There is also at least one study that has found that the way teachers have their students use education technology, which is based on the teachers’ views of what effective teaching is and what role technology could play in that process, affects the learning and achievement of the students involved.
In other words, this seems to be an area in which one could cherry-pick research studies to support one’s preconceived ideas, but the book does not make that clear.
Third, the advice to teachers is good, but also, I fear, wishful thinking. Bennett suggests that if you are being asked to do something utterly pointless, then do it while you are being observed, and ignore it the rest of the time. He also suggests raising issues in staff meetings and so on.
Good suggestions, but not if you have an overbearing bully as a line manager, and/or you have only just started your teaching career. In my experience of talking to young teachers who have complained about the ridiculous things they have been instructed to do (such as, in one case, having to abide by a school rule that stipulates that all worksheets be prepared using a high-end desktop publishing program — for which no training has been given), they are too frightened even to ask “Why?”.
Unfortunately, I don’t have any good answers to this myself, except to ignore the stupid rules while faking adherence to them — which is really what Bennett is advising. But you need to have a certain degree of self-confidence (or stupidity) to be able to do that.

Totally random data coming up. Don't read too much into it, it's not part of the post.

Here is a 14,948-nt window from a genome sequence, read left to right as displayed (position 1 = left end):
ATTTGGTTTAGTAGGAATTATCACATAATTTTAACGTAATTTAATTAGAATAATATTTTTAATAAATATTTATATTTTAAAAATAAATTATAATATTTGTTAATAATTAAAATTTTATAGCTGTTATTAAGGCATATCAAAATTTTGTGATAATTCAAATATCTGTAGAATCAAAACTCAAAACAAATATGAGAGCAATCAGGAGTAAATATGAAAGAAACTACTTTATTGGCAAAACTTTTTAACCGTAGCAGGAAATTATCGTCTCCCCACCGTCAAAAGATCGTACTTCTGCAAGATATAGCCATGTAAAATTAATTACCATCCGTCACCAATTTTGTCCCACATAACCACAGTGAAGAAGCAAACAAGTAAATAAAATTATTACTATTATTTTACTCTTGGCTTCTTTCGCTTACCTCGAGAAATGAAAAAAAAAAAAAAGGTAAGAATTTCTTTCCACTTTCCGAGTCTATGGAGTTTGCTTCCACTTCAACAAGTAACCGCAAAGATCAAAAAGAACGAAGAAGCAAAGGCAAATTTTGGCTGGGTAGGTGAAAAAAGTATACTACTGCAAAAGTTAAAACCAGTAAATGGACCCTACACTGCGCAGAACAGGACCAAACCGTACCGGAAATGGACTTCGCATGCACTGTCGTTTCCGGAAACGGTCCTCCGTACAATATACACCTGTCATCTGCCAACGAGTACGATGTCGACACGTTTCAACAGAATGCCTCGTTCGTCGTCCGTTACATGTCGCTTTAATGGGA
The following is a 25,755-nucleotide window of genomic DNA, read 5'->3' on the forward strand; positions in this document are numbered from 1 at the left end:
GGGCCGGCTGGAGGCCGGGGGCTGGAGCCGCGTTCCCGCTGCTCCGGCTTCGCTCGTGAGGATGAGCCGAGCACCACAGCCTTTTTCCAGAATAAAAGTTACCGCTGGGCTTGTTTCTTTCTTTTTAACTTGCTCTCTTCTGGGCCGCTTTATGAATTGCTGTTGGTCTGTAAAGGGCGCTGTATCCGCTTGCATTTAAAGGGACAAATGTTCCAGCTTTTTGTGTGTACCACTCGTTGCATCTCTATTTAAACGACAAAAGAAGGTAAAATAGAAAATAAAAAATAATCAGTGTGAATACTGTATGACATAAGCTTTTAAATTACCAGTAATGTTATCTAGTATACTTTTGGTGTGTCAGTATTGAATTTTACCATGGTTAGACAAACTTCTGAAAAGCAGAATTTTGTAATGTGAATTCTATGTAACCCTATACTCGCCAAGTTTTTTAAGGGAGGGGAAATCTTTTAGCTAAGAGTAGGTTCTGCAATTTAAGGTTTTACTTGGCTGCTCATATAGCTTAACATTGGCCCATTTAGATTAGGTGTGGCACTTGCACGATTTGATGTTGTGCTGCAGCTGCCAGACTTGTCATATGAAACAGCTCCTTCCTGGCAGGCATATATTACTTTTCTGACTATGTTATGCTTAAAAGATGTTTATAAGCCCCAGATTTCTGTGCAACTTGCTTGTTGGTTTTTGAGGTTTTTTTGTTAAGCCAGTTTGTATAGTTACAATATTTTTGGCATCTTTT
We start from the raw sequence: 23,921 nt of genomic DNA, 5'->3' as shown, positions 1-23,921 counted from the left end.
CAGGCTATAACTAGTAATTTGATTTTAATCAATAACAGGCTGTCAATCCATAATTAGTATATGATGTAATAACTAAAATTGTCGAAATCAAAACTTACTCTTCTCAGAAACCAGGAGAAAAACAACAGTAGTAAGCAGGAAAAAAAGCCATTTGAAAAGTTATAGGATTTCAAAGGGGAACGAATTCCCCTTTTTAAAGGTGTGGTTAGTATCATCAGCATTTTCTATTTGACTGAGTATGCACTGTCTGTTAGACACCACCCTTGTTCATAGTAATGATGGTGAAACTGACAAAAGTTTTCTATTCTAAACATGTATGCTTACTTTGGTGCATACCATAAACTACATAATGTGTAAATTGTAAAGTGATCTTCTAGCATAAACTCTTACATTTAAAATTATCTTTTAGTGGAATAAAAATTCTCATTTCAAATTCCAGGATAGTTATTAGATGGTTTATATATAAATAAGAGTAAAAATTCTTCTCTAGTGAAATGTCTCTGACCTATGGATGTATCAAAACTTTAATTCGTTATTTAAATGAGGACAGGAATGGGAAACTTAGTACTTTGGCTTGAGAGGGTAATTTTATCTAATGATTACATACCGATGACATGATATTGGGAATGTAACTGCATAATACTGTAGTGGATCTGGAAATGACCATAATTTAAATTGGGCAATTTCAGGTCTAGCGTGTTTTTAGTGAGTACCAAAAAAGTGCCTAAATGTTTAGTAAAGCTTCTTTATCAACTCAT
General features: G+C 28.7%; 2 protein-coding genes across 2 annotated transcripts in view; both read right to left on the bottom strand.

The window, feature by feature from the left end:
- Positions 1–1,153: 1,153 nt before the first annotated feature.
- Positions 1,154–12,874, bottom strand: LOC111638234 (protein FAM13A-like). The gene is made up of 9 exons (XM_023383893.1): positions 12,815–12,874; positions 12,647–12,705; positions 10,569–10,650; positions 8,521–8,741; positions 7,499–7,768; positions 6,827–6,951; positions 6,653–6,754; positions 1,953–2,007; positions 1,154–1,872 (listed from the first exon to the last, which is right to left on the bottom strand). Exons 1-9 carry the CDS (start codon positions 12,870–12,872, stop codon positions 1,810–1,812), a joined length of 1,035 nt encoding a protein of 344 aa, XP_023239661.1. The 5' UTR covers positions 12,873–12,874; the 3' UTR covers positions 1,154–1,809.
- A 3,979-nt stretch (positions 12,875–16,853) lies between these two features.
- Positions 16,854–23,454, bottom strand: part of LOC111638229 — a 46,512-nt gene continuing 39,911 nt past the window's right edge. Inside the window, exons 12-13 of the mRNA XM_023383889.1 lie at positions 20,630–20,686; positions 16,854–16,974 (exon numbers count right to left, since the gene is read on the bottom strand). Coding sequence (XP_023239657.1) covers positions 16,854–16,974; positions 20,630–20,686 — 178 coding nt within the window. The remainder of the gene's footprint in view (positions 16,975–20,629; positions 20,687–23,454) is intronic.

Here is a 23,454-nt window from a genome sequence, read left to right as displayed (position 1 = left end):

So, would I recommend this book? Perhaps surprisingly, the answer is “yes”. While there are aspects I disagree with, I am very much in agreement with the spirit of the book. The sections on the nature of knowledge, fallacies, and the tearing apart of some published research studies should all provide the reader with enough know-how to be able to scrutinise other research findings for themselves.
At heart, this book is all about research literacy: being able to look at a reported finding and ask awkward questions like, “How do they know?, Who did they ask? How many people did they study? Did they interpret and report the results accurately? Did they, perhaps inadvertently, influence their findings?”
When I was teaching Economics ‘A’ Level, I did everything I could to ensure that my students didn’t take anything at face value — including anything I told them, and certainly not what the textbooks said. Teacher Proof, I feel, has the same worthy aim. By and large, it succeeds.